Today marks the beginning of a special season in my household. It’s the day that the Seattle Seahawks and the Green Bay Packers battle it out in the opener of the NFL season. As such, it’s the start of the five months of the year when my husband and I suddenly seem to have less in common.
Actually, it really started this past Saturday with the beginning of college football. I don’t begrudge him this interest of his. With the exception of feeling some understandable loyalty toward our various alma maters, he’s not a big fan of any particular team on either the college or pro level. But he loves the sport. He loves the strategy of the game and he enjoys learning the strengths of individual players and coaches, watching their successes and failures throughout the long season.
And I wish I could catch his enthusiasm, because I genuinely would like to be able to share in it with him. But as much as I try to watch the games and pay attention to his tutelage, I usually just wind up getting lost in the details.
Still, I decided to give it another shot, and so I sat down last Saturday to watch the Croke Park Classic broadcast from Dublin, Ireland, partly because I was intrigued. As far as I know, American football isn’t really one of the things Ireland is most known for. And it wasn’t even the first time Dublin had hosted American college football. In 1996, The Midshipman of the US Naval Academy were defeated in Croke Park by, of course, the Fighting Irish of Notre Dame.
Now eighteen years later, indicating that the threshold of the Irish people for the sport is similar to my own, Croke Park once again hosted an American football game. This time it was a match-up between Penn State and the University of Central Florida. Because neither team has an Irish mascot, it was a close game, with Penn State winding up on top of a 26-24 score.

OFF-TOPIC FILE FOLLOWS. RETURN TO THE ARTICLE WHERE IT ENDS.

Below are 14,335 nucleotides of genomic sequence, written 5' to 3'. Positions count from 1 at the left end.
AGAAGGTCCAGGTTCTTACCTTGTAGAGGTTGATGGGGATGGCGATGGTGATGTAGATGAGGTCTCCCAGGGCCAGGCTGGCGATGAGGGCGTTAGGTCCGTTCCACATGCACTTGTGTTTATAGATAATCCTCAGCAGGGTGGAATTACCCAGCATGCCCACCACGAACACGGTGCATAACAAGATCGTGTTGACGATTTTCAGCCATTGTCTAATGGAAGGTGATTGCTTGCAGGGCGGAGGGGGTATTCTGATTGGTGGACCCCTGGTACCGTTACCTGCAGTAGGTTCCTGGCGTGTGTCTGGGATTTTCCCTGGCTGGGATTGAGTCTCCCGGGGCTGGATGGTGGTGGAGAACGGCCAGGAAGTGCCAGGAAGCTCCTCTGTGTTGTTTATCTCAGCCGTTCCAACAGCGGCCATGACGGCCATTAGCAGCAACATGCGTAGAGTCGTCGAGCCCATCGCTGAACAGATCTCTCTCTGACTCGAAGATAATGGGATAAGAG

I enjoyed watching it, too, because in addition to the football, which I found as bewildering as ever, ESPN-2, which aired the game, also featured informative clips about fascinating Irish sports that are lesser known in the United States.
My favorite of those featured is called Irish Road Bowling. It dates back to at least 1728 when it gets a mention in the poetry of Jonathan Swift, but likely to many years before that. The sport is played most often in the Irish Counties of Cork and Armagh. Similar sports are played in the Netherlands and parts of Germany. Even some areas of the United States are starting to get into the action, just sadly, not here in Missouri. Yet.
What intrigues me about this sport is its simplicity. Basically, you get a bunch of players together, find yourself a 28 ounce cannon ball (because I’m sure you have one in your garage somewhere) and see who can launch it down the road to an agreed upon finish line in the fewest throws.
Of course, like American football, road bowling is a sport of some rules, records, and heroes. And since 1954, the Bol-Chummann na hEirman (roughly translated as the Irish Association in Charge of Throwing Stuff Down the Road), has been in the business of making the sport complicated enough to support championship play, both locally and internationally, successfully taking the sport of Road Bowling all the way from terrible road nuisance despised by local authorities to ESPN-2 featured international sport of awesomeness.
Frankly, if the broadcasters of American football made more of an effort to introduce me to fun sports I’d never heard of from around the world, I’d probably watch more football. As it is, I can promise to watch at least once every eighteen years.